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Experimental Zika Fetal Brain Disruption Sequence In Non-Human Primate - Nature Medicine

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Fetal brain lesions after subcutaneous inoculation of Zika virus in a pregnant nonhuman primate

http://www.nature.com/nm/journal/vaop/ncurrent/full/nm.4193.html

Nature Medicine
 
 
doi:10.1038/nm.4193
Received
 
Accepted
 
Published online
 
Edited by niman

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Author information

  1. Present address: Department of Biology, Calvin College, Grand Rapids, Michigan, USA.

    • Erica Boldenow
  2. These authors contributed equally to this work.

    • Jennifer E Stencel-Baerenwald, 
    • Raj P Kapur, 
    • Colin Studholme, 
    • Erica Boldenow & 
    • Jay Vornhagen

Affiliations

  1. Department of Obstetrics and Gynecology, University of Washington, Seattle, Washington, USA.

    • Kristina M Adams Waldorf
  2. Department of Immunology, University of Washington, Seattle, Washington, USA.

    • Jennifer E Stencel-Baerenwald,
    •  
    • Jennifer Tisoncik-Go,
    •  
    • Richard R Green,
    •  
    • Michael A Davis,
    •  
    • Elyse C Dewey,
    •  
    • Marian R Fairgrieve &
    •  
    • Michael Gale Jr
  3. Center for Innate Immunity and Immune Disease, University of Washington, Seattle, Washington, USA.

    • Jennifer E Stencel-Baerenwald,
    •  
    • Jennifer Tisoncik-Go,
    •  
    • Richard R Green,
    •  
    • Michael A Davis,
    •  
    • Elyse C Dewey,
    •  
    • Marian R Fairgrieve &
    •  
    • Michael Gale Jr
  4. Department of Pathology, University of Washington, Seattle, Washington, USA.

    • Raj P Kapur &
    •  
    • Gwenn A Garden
  5. Department of Pathology, Seattle Children's Hospital, Seattle, Washington, USA.

    • Raj P Kapur
  6. Department of Pediatrics, University of Washington, Seattle, Washington, USA.

    • Colin Studholme,
    •  
    • Erica Boldenow,
    •  
    • Sandra E Juul,
    •  
    • William B Dobyns &
    •  
    • Lakshmi Rajagopal
  7. Department of Bioengineering, University of Washington, Seattle, Washington, USA.

    • Colin Studholme
  8. Department of Radiology, University of Washington, Seattle, Washington, USA.

    • Colin Studholme,
    •  
    • Manjiri K Dighe,
    •  
    • Jeff Thiel,
    •  
    • J Christopher Gatenby,
    •  
    • Todd Richards &
    •  
    • Dennis W W Shaw
  9. Center for Global Infectious Disease Research, Seattle Children's Research Institute, Seattle, Washington, USA.

    • Erica Boldenow,
    •  
    • Jay Vornhagen,
    •  
    • Sean Merillat,
    •  
    • Blair Armistead &
    •  
    • Lakshmi Rajagopal
  10. Department of Global Health, University of Washington, Seattle, Washington, USA.

    • Jay Vornhagen,
    •  
    • Blair Armistead &
    •  
    • Lakshmi Rajagopal
  11. Washington National Primate Research Center, Seattle, Washington, USA.

    • Audrey Baldessari,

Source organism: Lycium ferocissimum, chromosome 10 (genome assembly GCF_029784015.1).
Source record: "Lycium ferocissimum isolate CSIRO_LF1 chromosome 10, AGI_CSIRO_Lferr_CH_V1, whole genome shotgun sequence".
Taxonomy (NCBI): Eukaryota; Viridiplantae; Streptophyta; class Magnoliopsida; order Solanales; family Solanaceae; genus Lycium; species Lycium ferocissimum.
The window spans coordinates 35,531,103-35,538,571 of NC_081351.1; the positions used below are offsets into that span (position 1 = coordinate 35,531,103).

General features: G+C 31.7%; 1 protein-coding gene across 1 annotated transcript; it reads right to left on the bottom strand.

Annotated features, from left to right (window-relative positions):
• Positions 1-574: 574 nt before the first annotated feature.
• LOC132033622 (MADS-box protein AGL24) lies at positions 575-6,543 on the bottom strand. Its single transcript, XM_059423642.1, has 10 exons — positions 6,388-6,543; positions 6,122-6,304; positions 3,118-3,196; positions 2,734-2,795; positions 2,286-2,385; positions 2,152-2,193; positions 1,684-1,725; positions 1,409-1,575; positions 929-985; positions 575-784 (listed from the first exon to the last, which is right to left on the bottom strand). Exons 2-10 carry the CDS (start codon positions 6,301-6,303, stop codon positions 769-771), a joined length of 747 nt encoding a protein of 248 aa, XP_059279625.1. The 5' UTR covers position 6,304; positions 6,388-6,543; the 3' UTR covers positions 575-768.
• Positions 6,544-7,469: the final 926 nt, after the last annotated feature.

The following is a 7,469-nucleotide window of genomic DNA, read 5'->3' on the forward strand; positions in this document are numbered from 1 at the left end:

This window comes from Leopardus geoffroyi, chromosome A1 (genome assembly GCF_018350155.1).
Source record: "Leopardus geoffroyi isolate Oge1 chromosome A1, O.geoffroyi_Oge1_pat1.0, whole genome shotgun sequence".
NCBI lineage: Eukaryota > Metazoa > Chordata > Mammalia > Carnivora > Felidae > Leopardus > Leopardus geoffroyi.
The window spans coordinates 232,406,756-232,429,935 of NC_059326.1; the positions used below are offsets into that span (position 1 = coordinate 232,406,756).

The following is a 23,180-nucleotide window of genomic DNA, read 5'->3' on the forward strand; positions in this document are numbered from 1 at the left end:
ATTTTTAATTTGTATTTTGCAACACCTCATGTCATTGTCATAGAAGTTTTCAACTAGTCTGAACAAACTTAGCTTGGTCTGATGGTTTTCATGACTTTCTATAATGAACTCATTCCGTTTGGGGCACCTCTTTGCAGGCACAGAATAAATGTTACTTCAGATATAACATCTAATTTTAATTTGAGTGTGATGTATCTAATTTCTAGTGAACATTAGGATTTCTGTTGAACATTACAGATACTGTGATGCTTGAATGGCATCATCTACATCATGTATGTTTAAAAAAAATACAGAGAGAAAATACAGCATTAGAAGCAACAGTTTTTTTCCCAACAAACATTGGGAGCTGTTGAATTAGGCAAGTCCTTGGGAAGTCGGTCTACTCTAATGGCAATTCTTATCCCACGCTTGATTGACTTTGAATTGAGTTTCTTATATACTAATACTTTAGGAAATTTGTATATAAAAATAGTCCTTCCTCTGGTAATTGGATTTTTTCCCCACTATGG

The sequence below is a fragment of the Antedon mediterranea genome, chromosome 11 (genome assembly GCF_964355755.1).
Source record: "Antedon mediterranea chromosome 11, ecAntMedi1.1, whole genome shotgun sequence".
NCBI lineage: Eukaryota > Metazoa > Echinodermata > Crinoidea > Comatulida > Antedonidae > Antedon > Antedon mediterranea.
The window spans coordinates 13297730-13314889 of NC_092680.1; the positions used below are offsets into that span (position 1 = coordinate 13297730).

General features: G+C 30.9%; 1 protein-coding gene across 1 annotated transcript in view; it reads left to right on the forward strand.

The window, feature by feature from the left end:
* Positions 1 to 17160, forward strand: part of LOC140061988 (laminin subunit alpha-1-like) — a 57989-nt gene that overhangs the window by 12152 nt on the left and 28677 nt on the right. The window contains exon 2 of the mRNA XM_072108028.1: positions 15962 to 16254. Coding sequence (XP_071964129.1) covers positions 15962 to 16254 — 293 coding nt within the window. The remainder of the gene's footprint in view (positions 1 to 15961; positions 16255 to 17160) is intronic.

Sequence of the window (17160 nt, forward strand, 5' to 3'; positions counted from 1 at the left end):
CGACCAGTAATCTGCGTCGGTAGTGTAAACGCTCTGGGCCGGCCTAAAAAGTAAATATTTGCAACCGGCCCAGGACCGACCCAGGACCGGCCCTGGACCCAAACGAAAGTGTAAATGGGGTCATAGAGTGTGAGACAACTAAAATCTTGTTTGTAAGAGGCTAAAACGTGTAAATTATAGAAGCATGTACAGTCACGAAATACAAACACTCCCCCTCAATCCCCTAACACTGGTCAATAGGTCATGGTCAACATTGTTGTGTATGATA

•  
    • Richard F Grant,
    •  
    • LaRene Kuller,
    •  
    • Jason Ogle,
    •  
    • G Michael Gough,
    •  
    • Wonsok Lee &
    •  
    • Chris English
  12. Department of Neurology, University of Washington, Seattle, Washington, USA.

    • Gwenn A Garden
  13. Department of Medicine, Washington University School of Medicine, St. Louis, Missouri, USA.

    • Michael S Diamond
  14. Department of Molecular Microbiology, Washington University School of Medicine, St. Louis, Missouri, USA.

    • Michael S Diamond
  15. Department of Pathology and Immunology, Washington University School of Medicine, St. Louis, Missouri, USA.

    • Michael S Diamond
  16. Center for Human Immunology and Immunotherapy Programs, Washington University School of Medicine, St. Louis, Missouri, USA.

    • Michael S Diamond
  17. Department of Radiology, Seattle Children's Hospital, Seattle, Washington, USA.

    • Dennis W W Shaw
  18. Department of Neurological Surgery, University of Washington, Seattle, Washington, USA.

    • Robert F Hevner
  19. Center for Integrative Brain Research, Seattle Children's Research Institute, Seattle, Washington, USA.

    • Robert F Hevner &
    •  
    • William B Dobyns

Contributions

K.M.A.W., J.E.S.-B., R.P.K., C.S., M.G. and L.R. designed the study; K.M.A.W., J.E.S.-B., R.P.K., C.S., E.B., J.V., A.B., M.K.D., J.T., S.M., B.A., J.T.-G., M.A.D., E.C.D., M.R.F., J.C.G., T.R., M.S.D., L.K., J.O., G.M.G., W.L., C.E. and L.R. performed the experiments; K.M.A.W., J.E.S.-B., R.P.K., C.S., E.B., J.V., A.B., M.K.D., J.T., R.R.G., S.M., B.A., J.T.-G., M.A.D., E.C.D., M.R.F., J.C.G., T.R., G.A.G., S.E.J., R.F.G., L.K., D.W.W.S., R.F.H., W.B.D., M.G. and L.R. analyzed the data; K.M.A.W., J.E.S.-B., R.P.K., C.S., E.B., J.V., M.K.D., J.T., R.R.G, T.R., M.S.D., D.W.W.S., R.F.H., M.G. and L.R. drafted the manuscript; and all authors reviewed the final draft of the manuscript.

Competing financial interests

M.S.D. is a consultant for Inbios and Visterra, a member of the Scientific Advisory Board of Moderna and OraGene, and a recipient of research grants from Moderna and Visterra. M.S.D.'s activities for these companies may be involved in studies on Zika virus diagnostics, therapeutics or vaccines.

Corresponding authors

Correspondence to: